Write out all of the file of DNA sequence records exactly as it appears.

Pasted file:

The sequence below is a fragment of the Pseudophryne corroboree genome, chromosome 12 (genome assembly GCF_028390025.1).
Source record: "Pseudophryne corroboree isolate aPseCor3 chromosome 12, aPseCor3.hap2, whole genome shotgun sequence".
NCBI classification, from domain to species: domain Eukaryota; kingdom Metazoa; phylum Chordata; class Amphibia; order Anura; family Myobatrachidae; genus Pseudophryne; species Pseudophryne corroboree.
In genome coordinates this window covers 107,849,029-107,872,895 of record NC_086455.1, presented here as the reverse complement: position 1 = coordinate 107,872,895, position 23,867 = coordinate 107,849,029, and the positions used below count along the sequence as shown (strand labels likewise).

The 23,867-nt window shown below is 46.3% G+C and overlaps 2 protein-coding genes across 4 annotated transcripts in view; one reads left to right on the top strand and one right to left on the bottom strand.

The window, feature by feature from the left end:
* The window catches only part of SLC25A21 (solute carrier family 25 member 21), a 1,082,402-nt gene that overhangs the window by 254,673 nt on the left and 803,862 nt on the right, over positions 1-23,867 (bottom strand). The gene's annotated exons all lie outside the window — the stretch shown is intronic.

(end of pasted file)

The sequence below is a fragment of the Pseudophryne corroboree genome, chromosome 12 (genome assembly GCF_028390025.1).
Source record: "Pseudophryne corroboree isolate aPseCor3 chromosome 12, aPseCor3.hap2, whole genome shotgun sequence".
NCBI classification, from domain to species: domain Eukaryota; kingdom Metazoa; phylum Chordata; class Amphibia; order Anura; family Myobatrachidae; genus Pseudophryne; species Pseudophryne corroboree.
In genome coordinates this window covers 107,849,029-107,872,895 of record NC_086455.1, presented here as the reverse complement: position 1 = coordinate 107,872,895, position 23,867 = coordinate 107,849,029, and the positions used below count along the sequence as shown (strand labels likewise).

The 23,867-nt window shown below is 46.3% G+C and overlaps 2 protein-coding genes across 4 annotated transcripts in view; one reads left to right on the top strand and one right to left on the bottom strand.

The window, feature by feature from the left end:
* The window catches only part of SLC25A21 (solute carrier family 25 member 21), a 1,082,402-nt gene that overhangs the window by 254,673 nt on the left and 803,862 nt on the right, over positions 1-23,867 (bottom strand). The gene's annotated exons all lie outside the window — the stretch shown is intronic.